Researchers at Monash University have released a paper which explores how artificial intelligence (AI) makes decisions, as well as developing a framework which helps to provide better transparency for the decision-making processes of AI.

AI has a considerable impact on peoples’ everyday lives. From autonomous driving to telehealth, AI algorithms are providing the core technology for autonomous decision-making platforms that influence human behaviour and decision-making. 

With so much reliance on AI technology throughout our daily lives, it’s essential to understand what information is powering AI-based decision systems and in turn influencing the technology we have come to rely on. 

Researchers at Monash University’s Faculty of Information Technology (IT) have published a research paper which explores explainability in AI and how the required information can be more transparent to humans. 

This project is a collaboration between Associate Professor Carsten Rudolph and Fariha Jaigirdar from the Department of Software Systems and Cybersecurity, Associate Professor Gillian Oliver from the Department of Human Centered Computing, Professor of Practice in Digital Health Chris Bain, and Professor David Watts from La Trobe University Law School.

Associate Professor, Carsten Rudolph, from the Department of Software Systems and Cybersecurity in the Faculty of IT, explains why AI-based decision-support systems and their in-depth explanation of knowledge is vital.

“Explainable AI seeks to provide greater transparency into how algorithms make decisions. The reason this is so important is because the decisions which AI systems make could ultimately lead to an incorrect medical diagnosis or a pedestrian being struck by a driverless car. Even if the overall system might be working perfectly, it is essential to know the very root of performing the decision, especially when the decision or prediction is crucial,” Professor Rudolph said. 

The team of researchers propose a universal framework that can demonstrate how the information fed into an AI system is secure and authentic, thereby providing end-users with sufficient information on AI decision-making systems.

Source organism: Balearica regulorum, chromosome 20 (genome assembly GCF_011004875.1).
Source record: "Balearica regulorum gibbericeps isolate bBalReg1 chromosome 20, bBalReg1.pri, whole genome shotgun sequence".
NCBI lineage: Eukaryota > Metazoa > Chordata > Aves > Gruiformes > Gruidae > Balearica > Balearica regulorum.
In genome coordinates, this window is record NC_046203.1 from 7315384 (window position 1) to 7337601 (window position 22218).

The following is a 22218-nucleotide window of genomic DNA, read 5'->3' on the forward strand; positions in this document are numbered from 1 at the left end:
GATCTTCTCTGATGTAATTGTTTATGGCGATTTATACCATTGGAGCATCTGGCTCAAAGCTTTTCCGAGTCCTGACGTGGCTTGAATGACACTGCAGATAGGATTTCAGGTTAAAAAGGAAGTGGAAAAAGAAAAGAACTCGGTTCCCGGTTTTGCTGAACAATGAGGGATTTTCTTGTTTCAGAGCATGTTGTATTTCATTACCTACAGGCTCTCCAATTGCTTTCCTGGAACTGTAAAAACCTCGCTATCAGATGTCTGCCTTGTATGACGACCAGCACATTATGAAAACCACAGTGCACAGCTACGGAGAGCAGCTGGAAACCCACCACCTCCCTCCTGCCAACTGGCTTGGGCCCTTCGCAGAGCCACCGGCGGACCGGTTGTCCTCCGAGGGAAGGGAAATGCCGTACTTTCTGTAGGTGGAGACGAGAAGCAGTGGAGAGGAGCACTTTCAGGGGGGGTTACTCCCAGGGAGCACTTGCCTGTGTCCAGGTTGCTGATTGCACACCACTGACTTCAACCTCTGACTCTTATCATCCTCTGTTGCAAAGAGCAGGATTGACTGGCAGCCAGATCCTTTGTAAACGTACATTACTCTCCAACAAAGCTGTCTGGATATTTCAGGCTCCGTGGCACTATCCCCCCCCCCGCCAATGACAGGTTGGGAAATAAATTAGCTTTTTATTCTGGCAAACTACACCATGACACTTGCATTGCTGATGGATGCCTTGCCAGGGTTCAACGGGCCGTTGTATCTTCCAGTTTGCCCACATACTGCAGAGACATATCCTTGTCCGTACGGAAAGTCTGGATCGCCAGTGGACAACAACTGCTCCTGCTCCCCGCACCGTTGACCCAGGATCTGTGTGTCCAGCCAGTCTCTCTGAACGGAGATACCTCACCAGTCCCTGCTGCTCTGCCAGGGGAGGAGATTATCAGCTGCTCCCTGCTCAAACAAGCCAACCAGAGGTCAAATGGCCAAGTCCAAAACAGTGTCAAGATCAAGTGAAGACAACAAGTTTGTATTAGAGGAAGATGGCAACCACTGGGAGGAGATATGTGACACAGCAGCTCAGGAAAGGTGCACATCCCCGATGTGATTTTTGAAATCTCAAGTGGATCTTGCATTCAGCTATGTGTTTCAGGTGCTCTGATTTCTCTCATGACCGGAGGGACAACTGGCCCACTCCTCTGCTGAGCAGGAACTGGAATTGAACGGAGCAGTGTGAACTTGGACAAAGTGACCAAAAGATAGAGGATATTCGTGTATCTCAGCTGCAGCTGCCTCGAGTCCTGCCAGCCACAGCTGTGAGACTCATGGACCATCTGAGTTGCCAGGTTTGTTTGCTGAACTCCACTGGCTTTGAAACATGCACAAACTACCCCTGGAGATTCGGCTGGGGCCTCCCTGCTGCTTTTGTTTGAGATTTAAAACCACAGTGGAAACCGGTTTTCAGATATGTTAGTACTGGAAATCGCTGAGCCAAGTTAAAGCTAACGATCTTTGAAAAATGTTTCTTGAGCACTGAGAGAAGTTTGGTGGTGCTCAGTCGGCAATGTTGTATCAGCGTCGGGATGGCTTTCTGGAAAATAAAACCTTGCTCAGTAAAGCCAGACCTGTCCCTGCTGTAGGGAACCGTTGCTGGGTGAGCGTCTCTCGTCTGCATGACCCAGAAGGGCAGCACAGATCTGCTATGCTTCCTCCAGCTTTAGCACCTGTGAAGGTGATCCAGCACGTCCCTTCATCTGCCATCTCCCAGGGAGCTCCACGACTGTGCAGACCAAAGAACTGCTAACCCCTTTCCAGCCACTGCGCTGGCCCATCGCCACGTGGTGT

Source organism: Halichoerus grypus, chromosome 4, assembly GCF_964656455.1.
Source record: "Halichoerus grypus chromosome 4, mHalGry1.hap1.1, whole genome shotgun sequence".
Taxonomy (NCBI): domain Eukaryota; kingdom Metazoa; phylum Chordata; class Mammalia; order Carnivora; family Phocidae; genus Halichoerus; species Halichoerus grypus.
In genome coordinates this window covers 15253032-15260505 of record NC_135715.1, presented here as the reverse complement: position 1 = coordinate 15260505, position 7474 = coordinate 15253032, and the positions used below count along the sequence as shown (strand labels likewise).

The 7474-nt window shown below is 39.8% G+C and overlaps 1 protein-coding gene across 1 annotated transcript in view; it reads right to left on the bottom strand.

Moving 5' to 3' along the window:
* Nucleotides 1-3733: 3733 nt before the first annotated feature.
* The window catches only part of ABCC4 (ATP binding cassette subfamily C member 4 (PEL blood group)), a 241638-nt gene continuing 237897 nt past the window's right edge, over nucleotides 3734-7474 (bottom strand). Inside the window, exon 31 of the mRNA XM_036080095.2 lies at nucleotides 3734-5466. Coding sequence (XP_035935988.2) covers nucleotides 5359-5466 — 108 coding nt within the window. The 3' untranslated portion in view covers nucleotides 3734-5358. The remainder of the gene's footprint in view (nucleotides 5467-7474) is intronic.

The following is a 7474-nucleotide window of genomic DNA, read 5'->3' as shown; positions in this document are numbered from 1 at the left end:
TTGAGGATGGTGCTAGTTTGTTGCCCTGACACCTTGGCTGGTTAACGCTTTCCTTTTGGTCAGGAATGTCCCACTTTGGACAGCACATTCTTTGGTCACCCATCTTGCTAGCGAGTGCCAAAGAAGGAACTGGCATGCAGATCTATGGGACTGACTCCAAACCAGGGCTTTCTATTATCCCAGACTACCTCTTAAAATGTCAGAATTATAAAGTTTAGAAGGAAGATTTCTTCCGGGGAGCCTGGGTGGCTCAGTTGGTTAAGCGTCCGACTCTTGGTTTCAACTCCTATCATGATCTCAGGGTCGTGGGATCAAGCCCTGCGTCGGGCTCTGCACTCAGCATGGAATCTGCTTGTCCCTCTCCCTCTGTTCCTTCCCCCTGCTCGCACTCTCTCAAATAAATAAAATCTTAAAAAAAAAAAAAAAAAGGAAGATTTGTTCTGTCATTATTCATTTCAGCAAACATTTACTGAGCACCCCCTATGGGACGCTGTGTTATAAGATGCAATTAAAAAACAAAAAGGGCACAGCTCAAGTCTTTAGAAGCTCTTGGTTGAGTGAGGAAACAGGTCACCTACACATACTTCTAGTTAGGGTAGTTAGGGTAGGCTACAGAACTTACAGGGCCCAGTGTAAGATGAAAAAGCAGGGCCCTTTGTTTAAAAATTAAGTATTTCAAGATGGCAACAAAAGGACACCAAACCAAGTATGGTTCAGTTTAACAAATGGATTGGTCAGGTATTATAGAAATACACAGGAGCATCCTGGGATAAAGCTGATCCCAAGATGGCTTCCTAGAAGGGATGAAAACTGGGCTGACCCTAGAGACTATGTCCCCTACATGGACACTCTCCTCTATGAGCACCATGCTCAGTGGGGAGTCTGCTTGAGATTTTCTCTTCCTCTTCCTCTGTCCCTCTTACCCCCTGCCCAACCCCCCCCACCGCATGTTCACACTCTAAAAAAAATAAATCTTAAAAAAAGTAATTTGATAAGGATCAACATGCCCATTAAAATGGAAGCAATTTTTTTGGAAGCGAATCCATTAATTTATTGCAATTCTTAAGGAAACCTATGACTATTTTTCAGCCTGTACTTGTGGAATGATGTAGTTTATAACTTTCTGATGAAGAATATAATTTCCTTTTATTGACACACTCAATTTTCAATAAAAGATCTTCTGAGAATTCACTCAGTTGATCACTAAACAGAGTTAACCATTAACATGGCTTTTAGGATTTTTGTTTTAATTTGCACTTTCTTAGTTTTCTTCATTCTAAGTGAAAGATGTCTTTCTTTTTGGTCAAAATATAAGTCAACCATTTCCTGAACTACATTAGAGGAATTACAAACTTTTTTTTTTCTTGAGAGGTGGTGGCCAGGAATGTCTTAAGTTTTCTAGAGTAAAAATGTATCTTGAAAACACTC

“We are ultimately trying to achieve better explainability, both from humans and security-aware aspects of AI systems. In our paper, we suggest the adoption of a human-centric perspective, which is all about looking at and understanding the data used for decision generation in AI-based systems,” said PhD Researcher, Fariha Jaigirdar.

Researchers are advocating for the relationship between input data, training data, and resulting classifications, as well as the origins of these various inputs, to be more obvious and transparent to the human user. 

For the user, explainable AI is just one element in the complete provenance track of the data. Systems need to provide an accessible way to present this context information in a way that empowers users to make well-informed decisions in their interactions with the systems. 

Maintaining the transparency and explainability of AI-based systems is especially crucial when it comes to the secure and legal aspects of data that is required in critical scenarios. It’s intended that this research paper and suggested framework will identify essential points of consideration for the future design of AI decision-making systems. 

To view the research paper, click here.


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